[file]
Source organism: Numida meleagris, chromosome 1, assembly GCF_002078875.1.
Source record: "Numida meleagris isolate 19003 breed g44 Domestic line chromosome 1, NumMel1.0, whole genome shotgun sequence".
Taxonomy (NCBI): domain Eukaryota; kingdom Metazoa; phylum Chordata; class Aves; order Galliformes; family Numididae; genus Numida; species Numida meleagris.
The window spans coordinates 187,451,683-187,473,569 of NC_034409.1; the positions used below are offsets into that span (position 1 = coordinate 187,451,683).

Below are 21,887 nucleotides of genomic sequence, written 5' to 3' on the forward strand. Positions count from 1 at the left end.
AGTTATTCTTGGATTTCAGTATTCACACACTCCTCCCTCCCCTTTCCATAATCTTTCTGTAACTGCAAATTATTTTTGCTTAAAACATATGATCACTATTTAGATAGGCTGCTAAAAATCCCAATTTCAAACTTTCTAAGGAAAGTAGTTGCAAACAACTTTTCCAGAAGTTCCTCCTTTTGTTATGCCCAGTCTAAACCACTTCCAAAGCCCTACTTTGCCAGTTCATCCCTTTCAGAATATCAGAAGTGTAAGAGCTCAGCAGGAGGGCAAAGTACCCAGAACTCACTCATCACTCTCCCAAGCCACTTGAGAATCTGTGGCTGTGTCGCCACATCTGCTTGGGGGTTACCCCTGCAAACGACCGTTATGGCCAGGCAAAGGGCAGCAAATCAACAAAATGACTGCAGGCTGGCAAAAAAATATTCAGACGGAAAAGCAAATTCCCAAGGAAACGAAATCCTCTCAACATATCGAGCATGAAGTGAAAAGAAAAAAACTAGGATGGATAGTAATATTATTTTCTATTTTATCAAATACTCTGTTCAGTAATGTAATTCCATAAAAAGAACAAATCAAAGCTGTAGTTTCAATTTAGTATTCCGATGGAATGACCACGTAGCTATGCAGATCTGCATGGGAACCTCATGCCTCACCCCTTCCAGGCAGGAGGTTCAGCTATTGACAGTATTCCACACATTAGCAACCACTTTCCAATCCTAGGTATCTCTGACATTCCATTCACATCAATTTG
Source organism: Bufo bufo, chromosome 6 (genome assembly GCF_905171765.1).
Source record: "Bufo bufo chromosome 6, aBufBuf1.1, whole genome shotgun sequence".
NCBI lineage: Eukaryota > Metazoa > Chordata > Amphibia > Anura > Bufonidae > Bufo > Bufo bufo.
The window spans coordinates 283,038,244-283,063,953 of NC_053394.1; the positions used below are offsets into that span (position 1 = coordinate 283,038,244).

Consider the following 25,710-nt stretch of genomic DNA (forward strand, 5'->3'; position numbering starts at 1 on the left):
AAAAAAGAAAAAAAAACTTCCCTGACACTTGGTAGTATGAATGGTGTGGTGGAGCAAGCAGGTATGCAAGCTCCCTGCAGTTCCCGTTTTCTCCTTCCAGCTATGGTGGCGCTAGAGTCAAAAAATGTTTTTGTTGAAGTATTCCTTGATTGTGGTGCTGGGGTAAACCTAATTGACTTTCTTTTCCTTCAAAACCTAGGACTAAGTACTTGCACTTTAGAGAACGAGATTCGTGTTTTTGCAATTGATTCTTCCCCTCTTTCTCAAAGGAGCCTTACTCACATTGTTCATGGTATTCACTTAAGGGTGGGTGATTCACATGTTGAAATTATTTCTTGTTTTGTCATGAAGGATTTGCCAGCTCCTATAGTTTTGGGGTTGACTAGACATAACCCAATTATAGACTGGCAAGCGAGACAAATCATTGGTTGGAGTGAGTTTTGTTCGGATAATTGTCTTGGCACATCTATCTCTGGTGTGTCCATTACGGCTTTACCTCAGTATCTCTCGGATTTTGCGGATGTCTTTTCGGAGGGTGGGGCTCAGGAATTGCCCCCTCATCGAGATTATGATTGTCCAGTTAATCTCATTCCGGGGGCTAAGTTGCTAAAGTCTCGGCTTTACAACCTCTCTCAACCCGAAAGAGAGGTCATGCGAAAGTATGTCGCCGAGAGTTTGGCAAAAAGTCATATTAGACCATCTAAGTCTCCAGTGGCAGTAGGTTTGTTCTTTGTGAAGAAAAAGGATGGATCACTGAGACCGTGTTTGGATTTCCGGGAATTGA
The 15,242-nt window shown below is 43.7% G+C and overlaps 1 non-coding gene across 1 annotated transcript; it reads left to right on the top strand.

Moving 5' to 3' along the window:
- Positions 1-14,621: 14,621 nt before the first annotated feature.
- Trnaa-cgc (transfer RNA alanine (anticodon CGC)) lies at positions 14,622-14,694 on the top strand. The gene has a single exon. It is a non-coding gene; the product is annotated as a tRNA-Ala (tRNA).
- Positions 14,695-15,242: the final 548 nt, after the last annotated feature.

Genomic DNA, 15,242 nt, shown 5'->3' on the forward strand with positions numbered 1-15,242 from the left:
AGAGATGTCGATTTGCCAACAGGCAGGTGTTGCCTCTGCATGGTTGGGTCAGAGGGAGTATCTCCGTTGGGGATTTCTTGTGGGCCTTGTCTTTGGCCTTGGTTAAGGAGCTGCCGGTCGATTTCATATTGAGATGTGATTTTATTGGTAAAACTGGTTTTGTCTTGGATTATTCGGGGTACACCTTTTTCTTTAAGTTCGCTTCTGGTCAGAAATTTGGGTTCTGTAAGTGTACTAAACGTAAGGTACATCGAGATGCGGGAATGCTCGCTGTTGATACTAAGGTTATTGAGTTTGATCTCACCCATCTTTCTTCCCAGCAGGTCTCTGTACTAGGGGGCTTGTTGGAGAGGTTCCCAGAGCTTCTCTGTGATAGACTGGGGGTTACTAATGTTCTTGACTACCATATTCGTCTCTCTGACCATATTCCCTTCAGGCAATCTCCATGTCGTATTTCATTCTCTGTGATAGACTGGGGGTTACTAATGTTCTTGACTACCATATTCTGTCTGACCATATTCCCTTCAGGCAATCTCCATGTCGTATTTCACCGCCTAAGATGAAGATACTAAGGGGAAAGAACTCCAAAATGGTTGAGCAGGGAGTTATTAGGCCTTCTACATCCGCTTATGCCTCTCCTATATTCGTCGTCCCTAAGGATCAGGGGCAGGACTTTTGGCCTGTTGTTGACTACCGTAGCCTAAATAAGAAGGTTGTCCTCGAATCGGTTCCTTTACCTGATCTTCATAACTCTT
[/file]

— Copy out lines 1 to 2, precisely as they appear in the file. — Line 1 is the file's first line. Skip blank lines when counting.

Source organism: Numida meleagris, chromosome 1, assembly GCF_002078875.1.
Source record: "Numida meleagris isolate 19003 breed g44 Domestic line chromosome 1, NumMel1.0, whole genome shotgun sequence".